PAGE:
Soils should be regularly tested for pH and salinity levels. In many cases, turfgrass issues can be resolved by adjusting the pH into the range of 5.0-6.5. Salinity levels should be compared to the tolerance level of the turfgrass being grown. If diagnosed as an issue, bicarbonates and carbonates can be reduced by applying gypsum. Turfgrass response to P and Mg fertilizers is unlikely when Mehlich III soil test values exceed 10 and 20 ppm, respectively.


Carrow, R.N. and R.R. Duncan. 1998. Salt-affected turfgrass sites: assessment and management. Chelsea, Mich: Ann Arbor Press.

Carrow, R.N., R.R. Duncan, and M. Huck. 1999. "Treating the cause, not the symptoms: Irrigation water treatment for better infiltration". USGA Green Section Record. 37: 11–15.

Carrow, R.N., D.V. Waddington and P.E. Rieke. 2001. Turfgrass soil fertility and chemical problems: assessment and management. Ann Arbor Press, Chelsea, Mich.

Kreuser, W.C. 2015. "Simplifying soil test interpretations for turf professionals". G2265: (accessed March 3, 2017).

Liu, M., J.B. Sartain, L.E. Trenholm, and G.L. Miller. 2008. "Phosphorus requirements of St. Augustinegrass grown in sandy soils". Crop Sci. 48: 1178-1186. doi:10.2135/cropsci2007.09.0506.

McBride, M.B. 1994. Environmental chemistry of soils. New York: Oxford University Press.

Sartain, J.B. 1993. "Interrelationships among turfgrasses, clipping recycling, thatch, and applied calcium, magnesium, and potassium". Agron. J. 85: 40–43.

Table 1. 

Chemical composition and calcium carbonate equivalents of liming materials.


Chemical Composition


Burned Lime



Hydrated Lime



Dolomitic Limestone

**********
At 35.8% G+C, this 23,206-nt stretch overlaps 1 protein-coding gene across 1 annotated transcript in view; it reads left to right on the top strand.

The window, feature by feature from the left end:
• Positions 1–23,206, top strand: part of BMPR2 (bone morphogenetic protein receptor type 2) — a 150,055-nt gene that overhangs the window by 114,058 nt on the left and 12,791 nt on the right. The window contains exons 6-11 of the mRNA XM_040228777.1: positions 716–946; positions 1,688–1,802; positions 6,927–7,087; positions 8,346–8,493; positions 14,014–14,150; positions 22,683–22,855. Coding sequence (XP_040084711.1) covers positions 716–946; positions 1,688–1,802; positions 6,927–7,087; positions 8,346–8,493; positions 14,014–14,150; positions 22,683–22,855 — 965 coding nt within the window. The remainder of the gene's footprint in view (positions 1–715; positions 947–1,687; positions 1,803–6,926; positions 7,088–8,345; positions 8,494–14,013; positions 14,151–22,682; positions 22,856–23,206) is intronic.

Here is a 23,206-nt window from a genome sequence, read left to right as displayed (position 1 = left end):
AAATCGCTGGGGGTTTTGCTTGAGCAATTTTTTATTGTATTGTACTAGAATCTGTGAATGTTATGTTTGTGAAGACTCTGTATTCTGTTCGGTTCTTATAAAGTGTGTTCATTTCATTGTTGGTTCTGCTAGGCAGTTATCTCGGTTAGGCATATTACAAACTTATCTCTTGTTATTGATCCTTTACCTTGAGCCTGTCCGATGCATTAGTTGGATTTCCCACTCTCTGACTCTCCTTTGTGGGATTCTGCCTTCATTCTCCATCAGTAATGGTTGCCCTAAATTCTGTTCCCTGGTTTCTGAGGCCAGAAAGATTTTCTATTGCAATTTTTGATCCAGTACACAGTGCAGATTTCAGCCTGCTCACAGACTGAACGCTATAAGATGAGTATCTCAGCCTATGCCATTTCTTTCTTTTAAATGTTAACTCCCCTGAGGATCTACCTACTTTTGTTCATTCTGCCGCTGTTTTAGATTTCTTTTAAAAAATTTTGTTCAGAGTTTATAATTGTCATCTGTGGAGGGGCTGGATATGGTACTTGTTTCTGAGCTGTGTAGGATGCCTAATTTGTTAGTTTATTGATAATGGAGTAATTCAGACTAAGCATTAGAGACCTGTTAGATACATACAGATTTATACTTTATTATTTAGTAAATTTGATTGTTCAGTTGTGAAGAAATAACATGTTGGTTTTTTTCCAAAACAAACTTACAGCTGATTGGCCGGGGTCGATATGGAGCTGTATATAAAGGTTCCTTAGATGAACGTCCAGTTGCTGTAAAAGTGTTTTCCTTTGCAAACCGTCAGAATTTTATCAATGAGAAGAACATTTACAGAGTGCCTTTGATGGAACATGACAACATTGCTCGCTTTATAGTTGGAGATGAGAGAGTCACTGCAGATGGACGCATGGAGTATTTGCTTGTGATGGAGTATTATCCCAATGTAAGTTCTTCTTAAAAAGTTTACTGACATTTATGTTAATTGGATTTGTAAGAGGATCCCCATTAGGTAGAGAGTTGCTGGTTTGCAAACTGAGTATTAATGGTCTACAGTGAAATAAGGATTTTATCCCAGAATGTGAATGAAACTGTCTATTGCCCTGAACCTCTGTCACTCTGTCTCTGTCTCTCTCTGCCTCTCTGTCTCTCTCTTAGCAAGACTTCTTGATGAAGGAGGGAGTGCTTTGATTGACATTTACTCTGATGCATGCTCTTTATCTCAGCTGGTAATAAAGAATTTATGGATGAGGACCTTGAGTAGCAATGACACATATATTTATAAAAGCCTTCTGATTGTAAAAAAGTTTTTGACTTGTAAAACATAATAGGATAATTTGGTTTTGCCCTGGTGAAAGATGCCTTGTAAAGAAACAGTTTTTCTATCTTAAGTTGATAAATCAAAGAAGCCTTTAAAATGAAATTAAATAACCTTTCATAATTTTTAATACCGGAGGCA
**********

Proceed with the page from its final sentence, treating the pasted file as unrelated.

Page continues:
Calcic Limestone



*The number of pounds of each material required to neutralize the same quantity of acidity as that neutralized by pure calcium carbonate or calcic lime.

Table 2. 

Acidifying materials equivalent to 1 lb. of sulfur.


Chemical Formula

Lb. equivalent to 1 lb. of S

Aluminum sulfate

Al2(SO4)3 ? 18H2O


Ammonium sulfate



Ferrous sulfate

FeSO4 ? 7H2O


Lime sulfur solution

CaS5 + CaSO4 ? 5H2O





Sulfuric acid



Table 3. 

Salinity tolerance of warm season turfgrass species*.


Threshold ECe**

50% Growth Reduction ECe

Common Name

Scientific Name

General Salinity Tolerance***






--------------------------- dS m-1 ------------------------

Bermudagrass, common

Cynodon dactylon






Bermudagrass, hybrids

Cynodon spp.






Blue grama

Bouteloua gracilis







Buchloe dactyloides







Axonopus spp.







Eremochloa ophiuroides







Pennisetum clandestinum







Distichlis stricta






St. Augustinegrass

Stenotaphrum secundatum







Zoysia spp.






* Carrow and Duncan (1998)

** ECe = electrical conductivity of the saturated-soil extract

*** MS = mildly sensitive, MT = mildly tolerant, T = tolerant, VS = very sensitive

Publication #SL 181

Release Date:July 19, 2022

Related Experts

Sartain, Jerry B.


University of Florida

Shaddox, Travis W.

University of Florida

Fact Sheet

About this Publication

This document is SL 181, one of a series of the Department of Soil, Water, and Ecosystem Sciences, UF/IFAS Extension. Original publication date March 2001. Revised September 2008, August 2015, March 2017, and July 2022. Visit the EDIS website at for the currently supported version of this publication.

About the Authors

T. W. Shaddox, assistant professor, UF/IFAS Fort Lauderdale Research and Education Center; J.B. Sartain, professor emeritus, Department of Soil, Water, and Ecosystem Sciences; M. Schiavon, professor, Environmental Horticultural Department; J. B. Unruh, professor, Environmental Horticultural Department; and A. J. Lindsey, professor, Environmental Horticultural Department; UF/IFAS Extension, Gainesville, FL.


  • Joseph Unruh
  • Marco Schiavon
  • Jerry Sartain